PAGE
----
Arroyo Valley trailed (except for a couple of times the game was tied) for the entire game until Tamara Trigg’s layup gave them the lead for good midway through the fourht quarter. It wasn’t Arroyo Valley’s best performance, but it was a good test before the playoffs.
Michael Anderson talks about what it means to win league, especially after what the team’s first-ever league title means in the wake of bad publicity from a 159-point blowout last month.
Arroyo Valley coach Michael Anderson admits he learned something from a 161-2 win, but he still kind of takes a shot at someone.
In the wake of the 161-2 win and his 2-game suspension, would coach Michael Anderson do anything different?
Arroyo Valley girls basketball coach Michael Anderson, in his first game back from 2-game suspension, talks before his game on Monday.
As we’re still finishing up with football and other fall sports, we haven’t done much with winter sports yet.
But this one deserves some mention now.
Arroyo Valley girls basketball coach Michael Anderson’s mother, Valerie Anderson, passed away two days before Thanksgiving at the age of 60.
You may remember that Anderson stepped down as coach of Rialto after the 2012-13 season because his mother had a stroke and he needed to be her caregiver. He took the job at Arroyo Valley because it was close enough to his home in San Bernardino.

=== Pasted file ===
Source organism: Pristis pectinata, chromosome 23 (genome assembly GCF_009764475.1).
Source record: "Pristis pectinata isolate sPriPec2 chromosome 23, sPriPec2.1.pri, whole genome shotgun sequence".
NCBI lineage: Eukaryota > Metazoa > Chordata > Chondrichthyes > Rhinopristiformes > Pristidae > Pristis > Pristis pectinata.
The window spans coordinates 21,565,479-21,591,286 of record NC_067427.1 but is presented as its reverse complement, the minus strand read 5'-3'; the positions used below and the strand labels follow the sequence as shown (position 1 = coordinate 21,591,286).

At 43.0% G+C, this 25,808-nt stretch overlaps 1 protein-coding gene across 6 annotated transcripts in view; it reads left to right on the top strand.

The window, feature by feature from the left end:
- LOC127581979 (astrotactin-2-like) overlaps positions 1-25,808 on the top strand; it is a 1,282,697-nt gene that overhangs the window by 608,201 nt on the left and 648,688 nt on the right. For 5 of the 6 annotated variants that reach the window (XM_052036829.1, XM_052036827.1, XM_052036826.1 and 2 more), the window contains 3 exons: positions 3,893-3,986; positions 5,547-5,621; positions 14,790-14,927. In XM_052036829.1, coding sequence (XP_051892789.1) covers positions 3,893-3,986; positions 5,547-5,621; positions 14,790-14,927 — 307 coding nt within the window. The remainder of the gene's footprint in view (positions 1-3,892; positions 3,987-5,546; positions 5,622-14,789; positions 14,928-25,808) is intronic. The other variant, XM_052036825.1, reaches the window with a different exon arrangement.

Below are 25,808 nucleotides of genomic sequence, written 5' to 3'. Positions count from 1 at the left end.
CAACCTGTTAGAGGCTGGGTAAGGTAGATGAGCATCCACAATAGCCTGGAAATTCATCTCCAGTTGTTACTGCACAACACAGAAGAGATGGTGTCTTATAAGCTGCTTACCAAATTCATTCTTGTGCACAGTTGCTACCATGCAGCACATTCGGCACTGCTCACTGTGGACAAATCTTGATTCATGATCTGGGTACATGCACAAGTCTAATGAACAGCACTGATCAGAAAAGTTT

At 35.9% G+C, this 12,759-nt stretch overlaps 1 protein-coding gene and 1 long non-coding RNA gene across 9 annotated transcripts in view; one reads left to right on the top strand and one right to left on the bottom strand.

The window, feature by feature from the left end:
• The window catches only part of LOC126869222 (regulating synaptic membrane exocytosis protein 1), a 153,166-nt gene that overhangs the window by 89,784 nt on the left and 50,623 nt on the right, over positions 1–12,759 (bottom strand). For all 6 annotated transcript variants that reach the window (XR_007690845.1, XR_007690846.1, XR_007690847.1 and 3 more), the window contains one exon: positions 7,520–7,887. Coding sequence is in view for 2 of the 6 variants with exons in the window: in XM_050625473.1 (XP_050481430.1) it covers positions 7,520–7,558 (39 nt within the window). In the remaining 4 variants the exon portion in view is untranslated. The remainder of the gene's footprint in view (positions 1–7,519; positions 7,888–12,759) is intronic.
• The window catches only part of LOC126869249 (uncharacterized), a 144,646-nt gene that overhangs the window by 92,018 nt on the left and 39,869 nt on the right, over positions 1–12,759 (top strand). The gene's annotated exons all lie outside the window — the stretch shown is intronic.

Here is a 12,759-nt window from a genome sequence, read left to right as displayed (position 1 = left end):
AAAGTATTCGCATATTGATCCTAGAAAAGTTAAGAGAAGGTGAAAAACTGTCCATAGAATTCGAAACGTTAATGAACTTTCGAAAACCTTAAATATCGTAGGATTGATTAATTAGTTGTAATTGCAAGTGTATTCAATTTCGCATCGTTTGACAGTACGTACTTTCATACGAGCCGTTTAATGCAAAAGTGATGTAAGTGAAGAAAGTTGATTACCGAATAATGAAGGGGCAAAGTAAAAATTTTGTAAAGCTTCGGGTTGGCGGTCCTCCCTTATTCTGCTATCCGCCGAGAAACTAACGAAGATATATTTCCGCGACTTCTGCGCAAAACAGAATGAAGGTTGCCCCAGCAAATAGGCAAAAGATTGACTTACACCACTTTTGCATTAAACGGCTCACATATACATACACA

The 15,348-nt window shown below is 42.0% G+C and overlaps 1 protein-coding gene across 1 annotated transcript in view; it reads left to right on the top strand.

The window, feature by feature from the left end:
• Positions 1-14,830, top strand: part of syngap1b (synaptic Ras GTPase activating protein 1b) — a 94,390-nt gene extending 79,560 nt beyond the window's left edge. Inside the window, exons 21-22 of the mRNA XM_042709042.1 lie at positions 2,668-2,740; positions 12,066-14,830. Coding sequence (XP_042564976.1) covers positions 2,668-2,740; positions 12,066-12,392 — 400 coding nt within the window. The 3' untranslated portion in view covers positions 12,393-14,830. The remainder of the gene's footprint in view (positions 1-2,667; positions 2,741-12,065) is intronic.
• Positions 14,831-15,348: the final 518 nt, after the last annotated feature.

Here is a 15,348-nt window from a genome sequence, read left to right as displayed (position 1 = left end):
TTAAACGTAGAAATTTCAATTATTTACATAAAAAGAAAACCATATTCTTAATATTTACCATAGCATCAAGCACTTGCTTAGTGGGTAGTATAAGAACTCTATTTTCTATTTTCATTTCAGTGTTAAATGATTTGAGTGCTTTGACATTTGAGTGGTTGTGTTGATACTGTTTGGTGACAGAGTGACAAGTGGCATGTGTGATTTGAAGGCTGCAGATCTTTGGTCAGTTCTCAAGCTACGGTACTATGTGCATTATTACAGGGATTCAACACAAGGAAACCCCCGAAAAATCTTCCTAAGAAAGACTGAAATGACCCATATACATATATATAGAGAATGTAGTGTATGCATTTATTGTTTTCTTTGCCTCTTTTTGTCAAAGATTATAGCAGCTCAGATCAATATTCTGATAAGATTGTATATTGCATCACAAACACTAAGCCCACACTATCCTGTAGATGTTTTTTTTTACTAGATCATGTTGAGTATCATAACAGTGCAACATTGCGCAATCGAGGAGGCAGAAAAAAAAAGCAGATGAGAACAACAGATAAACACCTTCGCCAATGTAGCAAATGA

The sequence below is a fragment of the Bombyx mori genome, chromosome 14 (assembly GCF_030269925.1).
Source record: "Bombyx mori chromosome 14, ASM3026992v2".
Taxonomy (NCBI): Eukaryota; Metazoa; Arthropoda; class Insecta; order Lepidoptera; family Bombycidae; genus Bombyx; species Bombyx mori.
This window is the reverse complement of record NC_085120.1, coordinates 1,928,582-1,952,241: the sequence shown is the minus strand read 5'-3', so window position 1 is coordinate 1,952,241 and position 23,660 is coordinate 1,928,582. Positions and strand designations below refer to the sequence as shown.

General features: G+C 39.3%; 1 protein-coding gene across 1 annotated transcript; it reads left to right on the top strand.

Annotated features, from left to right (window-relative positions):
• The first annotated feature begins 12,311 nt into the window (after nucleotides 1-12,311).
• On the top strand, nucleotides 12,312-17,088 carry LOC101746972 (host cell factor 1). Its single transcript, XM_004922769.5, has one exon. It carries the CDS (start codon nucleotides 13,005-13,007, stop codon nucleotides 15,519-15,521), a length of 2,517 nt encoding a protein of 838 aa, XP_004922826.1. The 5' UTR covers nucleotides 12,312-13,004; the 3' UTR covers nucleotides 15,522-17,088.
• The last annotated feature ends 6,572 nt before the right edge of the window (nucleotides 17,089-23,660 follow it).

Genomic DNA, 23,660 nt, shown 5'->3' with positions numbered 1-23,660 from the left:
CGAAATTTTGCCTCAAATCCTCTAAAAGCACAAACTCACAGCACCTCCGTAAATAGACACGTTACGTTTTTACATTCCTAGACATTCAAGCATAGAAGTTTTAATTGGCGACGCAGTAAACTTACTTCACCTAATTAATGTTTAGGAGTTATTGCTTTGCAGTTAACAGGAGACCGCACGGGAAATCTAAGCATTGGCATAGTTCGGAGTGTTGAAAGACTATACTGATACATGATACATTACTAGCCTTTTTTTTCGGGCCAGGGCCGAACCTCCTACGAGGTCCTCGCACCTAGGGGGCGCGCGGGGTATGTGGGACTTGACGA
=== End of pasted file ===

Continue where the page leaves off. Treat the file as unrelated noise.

Anderson says he feels the support of his team, which is off to a 4-1 start to the season.
“It was hard to bail out on them (players). We use it as a motivational tool. They all had an opportunity to know how her after I left Rialto. They saw her around in a wheelchair and me being her caregiver,” Anderson said.
Michael Anderson, new girls basketball coach at Arroyo Valley
Michael Anderson, who led Rialto High School’s girls basketball program to prominence in his five years as head coach, is the new head coach at Arroyo Valley he said.
Anderson built a 123-21 record in five years, winning at CIF-SS title in 2011 and was runner-up in the state that year. He stepped down after last season to spend time with his mother, who had suffered a stroke.
His mother lives with him, from where he can “walk to Arroyo Valley.”
Anderson said he talked to seven different schools after last season, but “Arroyo Valley was my first choice all along.”
Anderson takes over an Arroyo Valley program that went 6-20 last season and was blown out by Anderson’s Rialto squad by an average of 64 points in two San Andreas League games.
A full story will be on sbsun.com.